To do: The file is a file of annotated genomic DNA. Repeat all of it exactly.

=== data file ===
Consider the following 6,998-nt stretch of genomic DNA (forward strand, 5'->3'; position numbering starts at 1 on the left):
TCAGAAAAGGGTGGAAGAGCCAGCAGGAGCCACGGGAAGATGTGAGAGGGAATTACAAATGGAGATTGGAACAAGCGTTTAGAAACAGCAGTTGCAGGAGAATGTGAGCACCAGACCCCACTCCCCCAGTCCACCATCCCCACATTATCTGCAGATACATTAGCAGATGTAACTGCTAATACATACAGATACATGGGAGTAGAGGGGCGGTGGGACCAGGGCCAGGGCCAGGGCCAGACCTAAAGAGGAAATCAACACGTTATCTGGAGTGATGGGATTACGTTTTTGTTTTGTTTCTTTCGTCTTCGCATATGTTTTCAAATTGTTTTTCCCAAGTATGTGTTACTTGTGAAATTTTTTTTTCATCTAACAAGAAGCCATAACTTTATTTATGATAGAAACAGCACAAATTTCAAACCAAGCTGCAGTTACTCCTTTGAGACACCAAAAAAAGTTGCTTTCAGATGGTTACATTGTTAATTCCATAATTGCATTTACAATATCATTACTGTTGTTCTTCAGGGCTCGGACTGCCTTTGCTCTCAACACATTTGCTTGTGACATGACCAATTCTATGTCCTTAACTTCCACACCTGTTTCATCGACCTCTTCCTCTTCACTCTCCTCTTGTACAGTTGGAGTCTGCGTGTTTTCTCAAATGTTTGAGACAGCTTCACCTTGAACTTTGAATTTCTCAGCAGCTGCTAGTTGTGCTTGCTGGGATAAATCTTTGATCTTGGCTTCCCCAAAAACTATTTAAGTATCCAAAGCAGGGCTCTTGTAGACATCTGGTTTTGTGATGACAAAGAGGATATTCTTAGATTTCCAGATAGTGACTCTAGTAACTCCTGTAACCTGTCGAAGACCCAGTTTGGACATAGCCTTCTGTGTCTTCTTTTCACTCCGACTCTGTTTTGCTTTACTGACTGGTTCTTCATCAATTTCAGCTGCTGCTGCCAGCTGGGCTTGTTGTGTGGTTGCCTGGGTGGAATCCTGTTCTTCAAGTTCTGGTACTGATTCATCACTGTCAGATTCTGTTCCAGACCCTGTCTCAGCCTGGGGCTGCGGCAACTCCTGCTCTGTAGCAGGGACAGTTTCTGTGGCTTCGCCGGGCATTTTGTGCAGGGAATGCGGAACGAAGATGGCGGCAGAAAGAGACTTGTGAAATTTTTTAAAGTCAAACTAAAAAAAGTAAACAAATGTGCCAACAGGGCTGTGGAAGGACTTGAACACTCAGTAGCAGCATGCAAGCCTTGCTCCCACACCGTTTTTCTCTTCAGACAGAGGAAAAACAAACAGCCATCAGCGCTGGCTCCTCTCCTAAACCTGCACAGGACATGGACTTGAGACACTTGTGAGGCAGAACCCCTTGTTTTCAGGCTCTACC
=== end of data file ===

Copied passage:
Consider the following 6,998-nt stretch of genomic DNA (forward strand, 5'->3'; position numbering starts at 1 on the left):
TCAGAAAAGGGTGGAAGAGCCAGCAGGAGCCACGGGAAGATGTGAGAGGGAATTACAAATGGAGATTGGAACAAGCGTTTAGAAACAGCAGTTGCAGGAGAATGTGAGCACCAGACCCCACTCCCCCAGTCCACCATCCCCACATTATCTGCAGATACATTAGCAGATGTAACTGCTAATACATACAGATACATGGGAGTAGAGGGGCGGTGGGACCAGGGCCAGGGCCAGGGCCAGACCTAAAGAGGAAATCAACACGTTATCTGGAGTGATGGGATTACGTTTTTGTTTTGTTTCTTTCGTCTTCGCATATGTTTTCAAATTGTTTTTCCCAAGTATGTGTTACTTGTGAAATTTTTTTTTCATCTAACAAGAAGCCATAACTTTATTTATGATAGAAACAGCACAAATTTCAAACCAAGCTGCAGTTACTCCTTTGAGACACCAAAAAAAGTTGCTTTCAGATGGTTACATTGTTAATTCCATAATTGCATTTACAATATCATTACTGTTGTTCTTCAGGGCTCGGACTGCCTTTGCTCTCAACACATTTGCTTGTGACATGACCAATTCTATGTCCTTAACTTCCACACCTGTTTCATCGACCTCTTCCTCTTCACTCTCCTCTTGTACAGTTGGAGTCTGCGTGTTTTCTCAAATGTTTGAGACAGCTTCACCTTGAACTTTGAATTTCTCAGCAGCTGCTAGTTGTGCTTGCTGGGATAAATCTTTGATCTTGGCTTCCCCAAAAACTATTTAAGTATCCAAAGCAGGGCTCTTGTAGACATCTGGTTTTGTGATGACAAAGAGGATATTCTTAGATTTCCAGATAGTGACTCTAGTAACTCCTGTAACCTGTCGAAGACCCAGTTTGGACATAGCCTTCTGTGTCTTCTTTTCACTCCGACTCTGTTTTGCTTTACTGACTGGTTCTTCATCAATTTCAGCTGCTGCTGCCAGCTGGGCTTGTTGTGTGGTTGCCTGGGTGGAATCCTGTTCTTCAAGTTCTGGTACTGATTCATCACTGTCAGATTCTGTTCCAGACCCTGTCTCAGCCTGGGGCTGCGGCAACTCCTGCTCTGTAGCAGGGACAGTTTCTGTGGCTTCGCCGGGCATTTTGTGCAGGGAATGCGGAACGAAGATGGCGGCAGAAAGAGACTTGTGAAATTTTTTAAAGTCAAACTAAAAAAAGTAAACAAATGTGCCAACAGGGCTGTGGAAGGACTTGAACACTCAGTAGCAGCATGCAAGCCTTGCTCCCACACCGTTTTTCTCTTCAGACAGAGGAAAAACAAACAGCCATCAGCGCTGGCTCCTCTCCTAAACCTGCACAGGACATGGACTTGAGACACTTGTGAGGCAGAACCCCTTGTTTTCAGGCTCTACC